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You Have to Be Prepared to Die Before You Can Begin to Live: Ten Weeks in Birmingham That Changed America

af Paul Kix

MedlemmerAnmeldelserPopularitetGennemsnitlig vurderingOmtaler
604438,274 (4.72)5
History. Nonfiction. HTML:

This program features a prologue and epilogue read by the author.
From journalist Paul Kix, the riveting story, never before fully told, of the 1963 Birmingham Campaign??ten weeks that would shape the course of the Civil Rights Movement and the future of America.

It's one of the iconic photographs of American history: A Black teenager, a policeman and his lunging German Shepherd. Birmingham, Alabama, May of 1963. In May of 2020, as reporter Paul Kix stared at a different photo??that of a Minneapolis police officer suffocating George Floyd??he kept returning to the other photo taken half a century earlier, haunted by its echoes. What, Kix wondered, was the full legacy of the Birmingham photo? And of the campaign it stemmed from?
In You Have To Be Prepared To Die Before You Can Begin To Live, Paul Kix takes the listener behind the scenes as he tells the story of the Southern Christian Leadership Conference's pivotal 10 week campaign in 1963 to end segregation in Birmingham, Alabama. At the same time, he also provides a window into the minds of the four extraordinary men who led the campaign??Martin Luther King, Jr., Wyatt Walker, Fred Shuttlesworth, and James Bevel.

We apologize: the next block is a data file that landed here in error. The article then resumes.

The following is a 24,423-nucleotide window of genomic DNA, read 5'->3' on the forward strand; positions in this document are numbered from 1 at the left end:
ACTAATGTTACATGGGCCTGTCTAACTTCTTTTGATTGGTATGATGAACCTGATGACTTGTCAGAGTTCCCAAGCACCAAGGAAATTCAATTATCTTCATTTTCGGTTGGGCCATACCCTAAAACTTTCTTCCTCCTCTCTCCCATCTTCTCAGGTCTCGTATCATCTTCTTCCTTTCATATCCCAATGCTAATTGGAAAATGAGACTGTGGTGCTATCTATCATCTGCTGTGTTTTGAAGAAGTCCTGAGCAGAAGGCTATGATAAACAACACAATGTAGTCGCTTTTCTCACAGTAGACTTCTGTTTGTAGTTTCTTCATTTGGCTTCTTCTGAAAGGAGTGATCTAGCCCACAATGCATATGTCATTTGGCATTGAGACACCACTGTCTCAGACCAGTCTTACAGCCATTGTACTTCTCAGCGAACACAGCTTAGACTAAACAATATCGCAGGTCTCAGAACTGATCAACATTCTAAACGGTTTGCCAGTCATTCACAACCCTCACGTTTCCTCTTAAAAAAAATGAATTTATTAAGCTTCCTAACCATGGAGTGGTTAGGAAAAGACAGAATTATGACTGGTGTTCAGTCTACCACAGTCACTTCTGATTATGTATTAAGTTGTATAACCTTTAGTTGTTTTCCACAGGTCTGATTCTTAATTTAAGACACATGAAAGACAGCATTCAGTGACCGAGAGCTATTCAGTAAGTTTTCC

With captivating prose that sounds like a thriller, Kix's audiobook is the first to zero in on the ten weeks of Project C, as it was known??its specific history and its echoes sounding throughout our culture now. It's about Where It All Began, for sure, but it's also the key to understanding Where We Are Now and Where We Will Be. As the fight for equality continues on many fronts, Project C is crucial to our understanding of our own time and the impact that strategic activism can have.
A Macmillan Audio production from Celadon
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For more reviews and bookish posts on my bookish blog at https://www.ManOfLaBook.com

This book was sent to my Little Free Library by Celadon Books. It looked very interesting, strangely it complimented another book I’m currently reading, The Death of a President by William Manchester chronicling five days of the Kennedy assassination.

You Have to Be Prepared to Die Before You Can Begin to Live by Paul Kix tells of Project C; a civil rights effort to desegregate Birmingham. The movement had a formidable opponent, Bull Connor, the racist sheriff controlling the city and its police department, who were as brutal as the Nazis (an eyewitness observation made by reporters).